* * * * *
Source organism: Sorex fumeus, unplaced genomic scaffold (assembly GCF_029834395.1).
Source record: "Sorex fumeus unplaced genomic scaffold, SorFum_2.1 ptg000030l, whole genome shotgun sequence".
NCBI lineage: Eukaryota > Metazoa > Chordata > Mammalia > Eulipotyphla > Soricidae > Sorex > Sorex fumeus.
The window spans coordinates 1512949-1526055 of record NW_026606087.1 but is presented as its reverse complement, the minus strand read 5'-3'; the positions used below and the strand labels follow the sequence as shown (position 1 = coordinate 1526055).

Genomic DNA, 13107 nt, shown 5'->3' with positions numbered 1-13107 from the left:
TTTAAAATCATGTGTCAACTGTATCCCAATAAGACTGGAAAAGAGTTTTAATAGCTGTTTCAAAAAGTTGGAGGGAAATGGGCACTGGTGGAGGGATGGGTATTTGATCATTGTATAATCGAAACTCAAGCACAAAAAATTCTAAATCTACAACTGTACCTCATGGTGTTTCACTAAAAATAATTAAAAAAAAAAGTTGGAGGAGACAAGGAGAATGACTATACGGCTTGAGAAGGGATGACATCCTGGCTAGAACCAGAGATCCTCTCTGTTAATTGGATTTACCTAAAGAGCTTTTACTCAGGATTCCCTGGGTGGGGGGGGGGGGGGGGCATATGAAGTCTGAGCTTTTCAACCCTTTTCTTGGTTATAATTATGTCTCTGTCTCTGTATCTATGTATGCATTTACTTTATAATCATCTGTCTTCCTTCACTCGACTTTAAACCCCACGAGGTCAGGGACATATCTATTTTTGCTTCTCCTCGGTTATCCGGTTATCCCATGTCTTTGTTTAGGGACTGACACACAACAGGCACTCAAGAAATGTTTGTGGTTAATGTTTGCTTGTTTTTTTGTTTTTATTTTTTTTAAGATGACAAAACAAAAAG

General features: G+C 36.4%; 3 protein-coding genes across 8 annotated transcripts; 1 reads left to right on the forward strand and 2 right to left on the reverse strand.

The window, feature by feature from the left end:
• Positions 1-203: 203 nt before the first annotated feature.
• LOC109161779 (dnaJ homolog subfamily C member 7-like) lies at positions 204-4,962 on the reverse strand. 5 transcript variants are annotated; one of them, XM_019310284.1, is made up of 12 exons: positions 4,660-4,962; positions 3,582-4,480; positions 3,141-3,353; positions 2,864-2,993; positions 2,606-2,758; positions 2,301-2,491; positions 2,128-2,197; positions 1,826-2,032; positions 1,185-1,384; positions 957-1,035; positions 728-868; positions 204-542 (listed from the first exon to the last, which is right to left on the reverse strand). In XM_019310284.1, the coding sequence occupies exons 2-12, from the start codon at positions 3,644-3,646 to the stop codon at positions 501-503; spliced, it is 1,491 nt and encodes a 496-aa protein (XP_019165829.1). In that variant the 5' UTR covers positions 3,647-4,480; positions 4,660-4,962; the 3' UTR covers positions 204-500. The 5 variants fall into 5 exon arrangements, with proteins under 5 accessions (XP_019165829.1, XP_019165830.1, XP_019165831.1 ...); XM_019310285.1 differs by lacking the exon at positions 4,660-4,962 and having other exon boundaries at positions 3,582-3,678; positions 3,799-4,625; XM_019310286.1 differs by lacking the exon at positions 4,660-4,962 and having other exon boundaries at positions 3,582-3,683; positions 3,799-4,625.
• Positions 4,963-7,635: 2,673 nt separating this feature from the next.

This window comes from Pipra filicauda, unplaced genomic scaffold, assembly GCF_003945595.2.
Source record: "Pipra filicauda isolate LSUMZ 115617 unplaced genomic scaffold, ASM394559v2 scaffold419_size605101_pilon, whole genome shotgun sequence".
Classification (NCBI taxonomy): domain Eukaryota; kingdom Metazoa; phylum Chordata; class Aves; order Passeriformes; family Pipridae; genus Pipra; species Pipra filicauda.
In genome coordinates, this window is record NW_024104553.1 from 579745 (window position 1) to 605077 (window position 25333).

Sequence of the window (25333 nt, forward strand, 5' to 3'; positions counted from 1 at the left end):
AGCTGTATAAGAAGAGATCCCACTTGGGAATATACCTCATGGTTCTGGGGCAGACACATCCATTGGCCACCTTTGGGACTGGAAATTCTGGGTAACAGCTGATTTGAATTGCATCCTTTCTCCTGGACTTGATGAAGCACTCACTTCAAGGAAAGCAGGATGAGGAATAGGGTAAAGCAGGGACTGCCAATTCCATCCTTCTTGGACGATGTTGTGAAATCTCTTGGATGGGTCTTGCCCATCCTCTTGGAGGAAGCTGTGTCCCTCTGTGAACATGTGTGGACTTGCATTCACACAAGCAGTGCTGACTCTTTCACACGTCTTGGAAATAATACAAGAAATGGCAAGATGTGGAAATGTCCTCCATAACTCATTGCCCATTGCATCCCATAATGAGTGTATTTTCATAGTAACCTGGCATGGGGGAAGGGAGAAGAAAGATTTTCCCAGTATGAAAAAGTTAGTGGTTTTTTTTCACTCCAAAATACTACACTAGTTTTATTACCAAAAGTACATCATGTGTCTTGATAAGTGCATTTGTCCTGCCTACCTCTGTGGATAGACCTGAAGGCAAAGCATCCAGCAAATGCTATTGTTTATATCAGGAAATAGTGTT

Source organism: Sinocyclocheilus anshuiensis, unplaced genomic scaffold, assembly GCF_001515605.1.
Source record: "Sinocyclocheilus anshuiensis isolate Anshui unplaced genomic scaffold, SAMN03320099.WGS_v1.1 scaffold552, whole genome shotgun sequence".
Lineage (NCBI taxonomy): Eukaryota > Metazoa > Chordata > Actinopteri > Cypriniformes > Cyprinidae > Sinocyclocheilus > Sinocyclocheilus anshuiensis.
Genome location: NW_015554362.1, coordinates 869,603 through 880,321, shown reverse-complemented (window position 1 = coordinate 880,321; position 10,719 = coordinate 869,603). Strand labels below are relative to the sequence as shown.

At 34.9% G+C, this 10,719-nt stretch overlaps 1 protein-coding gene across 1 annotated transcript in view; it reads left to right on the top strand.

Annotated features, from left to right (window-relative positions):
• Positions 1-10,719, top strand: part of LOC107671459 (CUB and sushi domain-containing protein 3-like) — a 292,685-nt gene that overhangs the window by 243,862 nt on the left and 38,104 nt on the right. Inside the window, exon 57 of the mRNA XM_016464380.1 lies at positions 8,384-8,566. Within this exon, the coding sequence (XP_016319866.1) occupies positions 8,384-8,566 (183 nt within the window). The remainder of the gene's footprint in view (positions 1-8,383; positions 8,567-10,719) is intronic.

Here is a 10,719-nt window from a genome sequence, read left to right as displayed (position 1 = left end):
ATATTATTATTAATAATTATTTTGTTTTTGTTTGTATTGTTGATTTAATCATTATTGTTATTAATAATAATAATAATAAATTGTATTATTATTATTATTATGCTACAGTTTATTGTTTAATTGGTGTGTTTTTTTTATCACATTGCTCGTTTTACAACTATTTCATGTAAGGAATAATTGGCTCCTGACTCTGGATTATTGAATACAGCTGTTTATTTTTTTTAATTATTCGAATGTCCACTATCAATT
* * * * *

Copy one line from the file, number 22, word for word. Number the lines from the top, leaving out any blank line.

At 34.9% G+C, this 10,719-nt stretch overlaps 1 protein-coding gene across 1 annotated transcript in view; it reads left to right on the top strand.